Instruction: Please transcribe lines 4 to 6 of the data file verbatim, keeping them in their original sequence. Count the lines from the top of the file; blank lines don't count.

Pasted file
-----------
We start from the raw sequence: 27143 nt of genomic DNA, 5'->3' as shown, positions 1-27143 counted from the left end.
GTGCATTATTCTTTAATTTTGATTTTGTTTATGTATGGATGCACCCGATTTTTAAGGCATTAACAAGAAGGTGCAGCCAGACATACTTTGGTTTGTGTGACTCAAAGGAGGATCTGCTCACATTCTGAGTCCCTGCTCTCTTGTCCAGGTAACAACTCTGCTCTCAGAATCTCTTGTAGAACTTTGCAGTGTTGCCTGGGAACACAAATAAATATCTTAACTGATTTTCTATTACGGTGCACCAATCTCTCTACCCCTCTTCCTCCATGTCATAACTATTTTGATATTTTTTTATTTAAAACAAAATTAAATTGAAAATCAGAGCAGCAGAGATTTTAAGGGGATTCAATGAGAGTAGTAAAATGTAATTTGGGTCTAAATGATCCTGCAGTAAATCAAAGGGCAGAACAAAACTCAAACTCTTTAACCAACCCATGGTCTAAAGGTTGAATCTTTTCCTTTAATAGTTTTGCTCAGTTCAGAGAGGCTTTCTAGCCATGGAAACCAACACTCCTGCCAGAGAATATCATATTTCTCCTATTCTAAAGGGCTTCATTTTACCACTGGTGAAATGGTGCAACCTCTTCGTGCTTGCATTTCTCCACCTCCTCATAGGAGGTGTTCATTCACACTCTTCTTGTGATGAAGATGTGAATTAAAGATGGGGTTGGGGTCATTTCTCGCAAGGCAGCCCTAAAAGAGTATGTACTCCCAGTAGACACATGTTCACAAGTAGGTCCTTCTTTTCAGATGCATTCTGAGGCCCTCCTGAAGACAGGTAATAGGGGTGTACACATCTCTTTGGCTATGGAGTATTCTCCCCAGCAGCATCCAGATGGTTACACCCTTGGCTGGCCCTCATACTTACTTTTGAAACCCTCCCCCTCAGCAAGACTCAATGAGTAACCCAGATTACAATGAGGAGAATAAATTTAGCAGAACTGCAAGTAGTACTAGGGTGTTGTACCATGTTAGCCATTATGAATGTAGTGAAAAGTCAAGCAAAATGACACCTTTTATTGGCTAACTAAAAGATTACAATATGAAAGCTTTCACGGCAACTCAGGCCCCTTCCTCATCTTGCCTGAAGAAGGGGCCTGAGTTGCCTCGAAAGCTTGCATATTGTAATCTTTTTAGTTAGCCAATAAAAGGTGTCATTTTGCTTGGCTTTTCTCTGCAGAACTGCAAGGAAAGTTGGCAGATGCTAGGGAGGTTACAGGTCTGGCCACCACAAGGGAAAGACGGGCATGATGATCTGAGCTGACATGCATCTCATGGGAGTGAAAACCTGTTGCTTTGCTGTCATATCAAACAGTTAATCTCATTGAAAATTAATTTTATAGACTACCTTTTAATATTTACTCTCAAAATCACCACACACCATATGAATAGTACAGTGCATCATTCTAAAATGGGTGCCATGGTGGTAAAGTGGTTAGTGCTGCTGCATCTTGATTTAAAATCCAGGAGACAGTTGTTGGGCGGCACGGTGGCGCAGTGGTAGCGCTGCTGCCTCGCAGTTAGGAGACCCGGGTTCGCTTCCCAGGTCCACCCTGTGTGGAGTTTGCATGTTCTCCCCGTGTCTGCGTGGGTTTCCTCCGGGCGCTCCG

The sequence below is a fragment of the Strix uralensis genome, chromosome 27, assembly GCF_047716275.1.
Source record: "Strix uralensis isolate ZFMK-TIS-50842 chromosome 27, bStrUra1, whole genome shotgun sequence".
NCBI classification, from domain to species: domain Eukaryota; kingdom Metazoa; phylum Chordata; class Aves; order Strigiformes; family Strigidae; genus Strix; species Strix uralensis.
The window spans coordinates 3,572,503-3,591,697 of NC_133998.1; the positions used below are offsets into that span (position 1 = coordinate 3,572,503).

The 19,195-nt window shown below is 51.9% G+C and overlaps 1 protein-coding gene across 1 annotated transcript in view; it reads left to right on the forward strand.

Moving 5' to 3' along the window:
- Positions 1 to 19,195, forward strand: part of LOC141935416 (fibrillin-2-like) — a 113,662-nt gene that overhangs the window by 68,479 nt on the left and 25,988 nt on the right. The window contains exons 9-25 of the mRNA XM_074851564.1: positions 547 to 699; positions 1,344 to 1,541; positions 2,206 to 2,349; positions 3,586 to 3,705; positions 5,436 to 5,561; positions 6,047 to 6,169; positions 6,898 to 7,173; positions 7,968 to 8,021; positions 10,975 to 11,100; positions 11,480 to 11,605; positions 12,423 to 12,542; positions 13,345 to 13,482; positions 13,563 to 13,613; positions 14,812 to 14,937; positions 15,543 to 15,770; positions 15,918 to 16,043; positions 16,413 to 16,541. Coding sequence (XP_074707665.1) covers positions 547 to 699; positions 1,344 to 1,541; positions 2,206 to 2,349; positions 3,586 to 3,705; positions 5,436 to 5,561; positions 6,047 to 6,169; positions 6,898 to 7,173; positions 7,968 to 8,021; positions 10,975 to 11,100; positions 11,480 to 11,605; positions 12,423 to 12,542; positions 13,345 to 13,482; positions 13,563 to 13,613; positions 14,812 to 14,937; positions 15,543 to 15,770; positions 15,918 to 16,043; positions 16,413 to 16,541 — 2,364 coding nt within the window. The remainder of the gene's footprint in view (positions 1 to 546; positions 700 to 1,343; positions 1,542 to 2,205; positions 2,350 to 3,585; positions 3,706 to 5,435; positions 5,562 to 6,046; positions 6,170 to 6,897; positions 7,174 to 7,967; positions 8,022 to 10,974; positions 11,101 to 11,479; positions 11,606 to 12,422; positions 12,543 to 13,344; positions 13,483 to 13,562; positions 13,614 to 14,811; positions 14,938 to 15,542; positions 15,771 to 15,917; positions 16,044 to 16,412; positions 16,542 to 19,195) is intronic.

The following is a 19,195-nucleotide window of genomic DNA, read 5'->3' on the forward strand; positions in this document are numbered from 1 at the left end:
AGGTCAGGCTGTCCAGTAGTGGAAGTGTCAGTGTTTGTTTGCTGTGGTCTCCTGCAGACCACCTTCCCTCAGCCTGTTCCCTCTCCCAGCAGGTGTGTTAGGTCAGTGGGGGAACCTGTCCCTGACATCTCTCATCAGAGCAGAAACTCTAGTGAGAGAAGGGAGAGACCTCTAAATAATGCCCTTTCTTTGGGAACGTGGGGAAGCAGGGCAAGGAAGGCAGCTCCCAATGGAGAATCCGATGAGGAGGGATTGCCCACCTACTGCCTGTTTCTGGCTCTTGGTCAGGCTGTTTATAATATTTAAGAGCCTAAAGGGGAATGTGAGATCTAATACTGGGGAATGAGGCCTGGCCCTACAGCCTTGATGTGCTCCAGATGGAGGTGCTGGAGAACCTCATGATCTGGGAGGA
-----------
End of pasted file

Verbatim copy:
Source record: "Strix uralensis isolate ZFMK-TIS-50842 chromosome 27, bStrUra1, whole genome shotgun sequence".
NCBI classification, from domain to species: domain Eukaryota; kingdom Metazoa; phylum Chordata; class Aves; order Strigiformes; family Strigidae; genus Strix; species Strix uralensis.
The window spans coordinates 3,572,503-3,591,697 of NC_133998.1; the positions used below are offsets into that span (position 1 = coordinate 3,572,503).